Mr. Bird: Well, Your Honor, first, I think it's very important to notice that the Fifth Circuit and the District Court did not rely at all on the legislative history in reaching that determination.
They instead said, effectively by judicial notice we submit, creation science means X.
It means religious doctrine including a creator.
Not based on any factual evidence in the record, but just a priori.
And consequently, those courts were not even applying the purpose prong of the establishment clause test in the way that this Court has indicated it should be applied.
Unknown Speaker: Well, Mr. Bird, if we were to do that here, wouldn't we just look at the legislative history and the stated purpose of the legislature in making that determination?
Why would we have to perpetuate the alleged error you think was made below?
Why couldn't we look at the record here and determine whether the court was correct in its decision on the purpose prong of the Lemon test?
Mr. Bird: Your Honor, that might be possible given two caveats.
The first is that the legislative history does involve technical terms of science, not only terms such as creation science and creation and their meaning, but also terms about mathematical probability, paleontology, and so forth.
This Court could assume that all of the State's allegations are correct on those factual issues, and in that context, could interpret the legislative history, including those terms.
Now, the appellees are also arguing that the social context is relevant to a determination of legislative purpose.
We do disagree with that, particularly where there is a clear legislative history and where there is a clear statute.
However, addressing the social context involves questions of history which similarly are factual issues.
My second caveat is, if this Court were to apply the purpose prong of the tripartite test, ab initio, it again ought to determine all historical, factual type questions in the light most favorable to the State, just as it should the definitional questions.
In that sense, it might be possible for this Court to reach a purpose determination based on a full review of the record.
I'd urge the Court not to do so.
Because certainly for effect and entanglement, the definitions of terms are highly critical.
But if the Court did so, I... I would urge this Court to give the kind of full review of the legislative history I know it would.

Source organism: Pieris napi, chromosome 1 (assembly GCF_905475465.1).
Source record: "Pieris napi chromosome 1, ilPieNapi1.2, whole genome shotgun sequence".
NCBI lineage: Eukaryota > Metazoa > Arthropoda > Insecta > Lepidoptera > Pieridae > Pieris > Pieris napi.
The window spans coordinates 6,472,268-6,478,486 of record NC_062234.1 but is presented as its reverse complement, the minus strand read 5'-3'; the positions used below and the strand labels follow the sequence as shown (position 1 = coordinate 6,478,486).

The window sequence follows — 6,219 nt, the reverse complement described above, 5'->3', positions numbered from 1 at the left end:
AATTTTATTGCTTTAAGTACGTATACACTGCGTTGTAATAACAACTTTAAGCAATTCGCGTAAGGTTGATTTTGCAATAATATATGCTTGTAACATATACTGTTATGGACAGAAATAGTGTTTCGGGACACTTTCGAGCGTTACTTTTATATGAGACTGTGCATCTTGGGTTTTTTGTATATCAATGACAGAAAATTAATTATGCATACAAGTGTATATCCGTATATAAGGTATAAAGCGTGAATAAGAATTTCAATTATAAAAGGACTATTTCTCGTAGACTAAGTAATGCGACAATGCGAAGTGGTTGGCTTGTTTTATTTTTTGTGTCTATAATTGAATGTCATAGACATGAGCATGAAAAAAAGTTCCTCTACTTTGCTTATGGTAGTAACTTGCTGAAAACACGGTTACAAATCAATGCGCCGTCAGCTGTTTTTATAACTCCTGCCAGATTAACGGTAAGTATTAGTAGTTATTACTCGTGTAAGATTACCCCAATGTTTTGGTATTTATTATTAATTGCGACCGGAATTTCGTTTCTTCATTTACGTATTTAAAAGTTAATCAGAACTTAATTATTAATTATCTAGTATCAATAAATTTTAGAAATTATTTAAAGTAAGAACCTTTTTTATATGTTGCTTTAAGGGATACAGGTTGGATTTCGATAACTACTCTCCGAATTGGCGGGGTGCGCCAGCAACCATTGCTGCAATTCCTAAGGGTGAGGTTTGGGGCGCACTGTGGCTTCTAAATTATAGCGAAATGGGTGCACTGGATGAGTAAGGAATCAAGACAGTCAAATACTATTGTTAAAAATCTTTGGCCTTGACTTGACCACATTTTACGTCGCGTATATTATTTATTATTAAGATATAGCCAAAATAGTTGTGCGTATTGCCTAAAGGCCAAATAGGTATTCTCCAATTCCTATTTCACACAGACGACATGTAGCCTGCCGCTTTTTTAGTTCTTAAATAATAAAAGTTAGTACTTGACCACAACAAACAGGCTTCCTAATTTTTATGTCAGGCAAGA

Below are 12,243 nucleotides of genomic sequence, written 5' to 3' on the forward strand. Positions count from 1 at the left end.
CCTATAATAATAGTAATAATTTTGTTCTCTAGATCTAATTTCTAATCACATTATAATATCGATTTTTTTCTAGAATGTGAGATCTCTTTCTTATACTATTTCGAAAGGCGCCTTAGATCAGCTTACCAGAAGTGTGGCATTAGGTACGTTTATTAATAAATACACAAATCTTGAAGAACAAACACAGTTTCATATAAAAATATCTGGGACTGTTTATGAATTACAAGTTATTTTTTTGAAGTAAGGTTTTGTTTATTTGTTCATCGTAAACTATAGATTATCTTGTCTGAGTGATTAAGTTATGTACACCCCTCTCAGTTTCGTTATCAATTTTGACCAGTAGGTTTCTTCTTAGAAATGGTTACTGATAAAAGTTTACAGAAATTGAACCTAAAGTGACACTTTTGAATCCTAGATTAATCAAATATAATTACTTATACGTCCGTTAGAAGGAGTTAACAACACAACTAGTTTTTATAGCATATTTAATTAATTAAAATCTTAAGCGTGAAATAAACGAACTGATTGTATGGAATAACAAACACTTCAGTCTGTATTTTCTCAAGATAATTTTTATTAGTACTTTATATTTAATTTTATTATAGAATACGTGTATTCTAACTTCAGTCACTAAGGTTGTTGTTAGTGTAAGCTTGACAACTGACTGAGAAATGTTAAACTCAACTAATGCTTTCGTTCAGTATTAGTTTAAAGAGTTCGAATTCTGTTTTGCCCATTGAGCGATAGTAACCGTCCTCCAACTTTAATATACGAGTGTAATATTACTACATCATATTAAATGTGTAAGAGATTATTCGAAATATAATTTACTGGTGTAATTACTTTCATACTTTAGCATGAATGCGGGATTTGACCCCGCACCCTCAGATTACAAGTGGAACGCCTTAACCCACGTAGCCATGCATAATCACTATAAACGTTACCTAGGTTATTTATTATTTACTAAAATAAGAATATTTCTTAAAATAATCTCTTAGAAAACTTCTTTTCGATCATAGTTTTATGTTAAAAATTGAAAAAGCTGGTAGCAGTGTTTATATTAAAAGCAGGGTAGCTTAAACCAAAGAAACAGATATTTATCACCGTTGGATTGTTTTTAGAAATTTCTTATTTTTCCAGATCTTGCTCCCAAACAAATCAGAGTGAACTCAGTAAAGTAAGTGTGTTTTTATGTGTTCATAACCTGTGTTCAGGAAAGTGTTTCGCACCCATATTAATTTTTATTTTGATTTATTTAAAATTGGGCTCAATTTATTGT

We have, for the convenience of the Court, in our reply brief, footnotes 56a to 56c, cited some of the most important portions of the legislative history on the purpose to advance academic freedom, students right to hear, by teaching additional scientific information, a nonreligious information.
It's critical that the legislative history be read in context.
It's also critical that the standard applied by this Court, at all times in the past for purpose review, be applied; that it is not necessary to have an exclusively secular purpose; but instead, it is sufficient to have a secular purpose.
In fact, I think the legislative history in this case indicates a primary secular purpose, although the State does recognize that there are tertiary religious purposes indicated in the record.
We would suggest that the appellees highly selective--
Unknown Speaker: What are those religious that you acknowledge are indicated in the record?
Mr. Bird: --Your Honor, we'd suggest that the legislative history indicates that there were a variety of reasons for this Act being passed.
Unknown Speaker: No, I just asked you what were the religious purposes that are... that you acknowledge are present.
Mr. Bird: As a tertiary purpose only, not as the primary--
Unknown Speaker: I understand.
Mr. Bird: --or even the secondary purpose, we'd recognize that, doubtless, some legislators had a desire to teach religious doctrine in the classroom.
We feel that was a small minority of the legislators, as indicated by the record.
But certainly there's no question that in this mixture of many different purposes that would certainly be a tertiary or less important purpose, along with basic concepts of fairness; the academic freedom concern of students' right to receive--
Unknown Speaker: Do you think there was also a purpose... do you think there was also a purpose to exclude the teaching of evolutionary science, or whatever you might call it?
Mr. Bird: --No, sir, I don't.
It is true that there are--
Unknown Speaker: So to the extent that there's a religious purpose, it's to add to the curriculum, rather than to subtract from it?
Mr. Bird: --Yes, sir.
And if that were the case, I'd suggest that the courts could properly address any... that issue if they... if they saw that issue being a sufficiently significant purpose, simply by stating what the State agrees wholeheartedly with, that the teaching of the Bible, as part of implementing this statute, would be unconstitutional.
The State has consistently taken the position that that, in a science classroom, would not be appropriate under the Constitution or under the statute.
Unknown Speaker: Mr. Bird, do you think that it is Constitutional within the establishment clause to teach a purely religious concept in public school in order to balance other concepts that are perceived to be anti-religious?